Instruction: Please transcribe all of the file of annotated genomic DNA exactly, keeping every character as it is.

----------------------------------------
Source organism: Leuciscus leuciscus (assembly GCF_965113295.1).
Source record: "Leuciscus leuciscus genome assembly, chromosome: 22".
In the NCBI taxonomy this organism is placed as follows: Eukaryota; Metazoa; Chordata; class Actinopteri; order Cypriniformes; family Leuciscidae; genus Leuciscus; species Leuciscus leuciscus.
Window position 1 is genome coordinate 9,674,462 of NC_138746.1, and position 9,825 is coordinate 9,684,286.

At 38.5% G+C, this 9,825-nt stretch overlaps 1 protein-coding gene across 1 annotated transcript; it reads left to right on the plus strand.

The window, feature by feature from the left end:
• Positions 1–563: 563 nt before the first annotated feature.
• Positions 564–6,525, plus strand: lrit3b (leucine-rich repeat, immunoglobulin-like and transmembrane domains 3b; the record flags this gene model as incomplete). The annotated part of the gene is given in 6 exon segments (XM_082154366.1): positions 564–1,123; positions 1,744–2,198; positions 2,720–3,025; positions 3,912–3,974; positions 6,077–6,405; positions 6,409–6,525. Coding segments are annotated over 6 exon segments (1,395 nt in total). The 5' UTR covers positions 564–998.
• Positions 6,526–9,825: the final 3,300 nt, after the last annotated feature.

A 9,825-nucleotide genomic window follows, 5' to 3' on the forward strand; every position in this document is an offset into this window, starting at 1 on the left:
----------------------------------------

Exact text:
Source organism: Leuciscus leuciscus (assembly GCF_965113295.1).
Source record: "Leuciscus leuciscus genome assembly, chromosome: 22".
In the NCBI taxonomy this organism is placed as follows: Eukaryota; Metazoa; Chordata; class Actinopteri; order Cypriniformes; family Leuciscidae; genus Leuciscus; species Leuciscus leuciscus.
Window position 1 is genome coordinate 9,674,462 of NC_138746.1, and position 9,825 is coordinate 9,684,286.

At 38.5% G+C, this 9,825-nt stretch overlaps 1 protein-coding gene across 1 annotated transcript; it reads left to right on the plus strand.

The window, feature by feature from the left end:
• Positions 1–563: 563 nt before the first annotated feature.
• Positions 564–6,525, plus strand: lrit3b (leucine-rich repeat, immunoglobulin-like and transmembrane domains 3b; the record flags this gene model as incomplete). The annotated part of the gene is given in 6 exon segments (XM_082154366.1): positions 564–1,123; positions 1,744–2,198; positions 2,720–3,025; positions 3,912–3,974; positions 6,077–6,405; positions 6,409–6,525. Coding segments are annotated over 6 exon segments (1,395 nt in total). The 5' UTR covers positions 564–998.
• Positions 6,526–9,825: the final 3,300 nt, after the last annotated feature.

A 9,825-nucleotide genomic window follows, 5' to 3' on the forward strand; every position in this document is an offset into this window, starting at 1 on the left: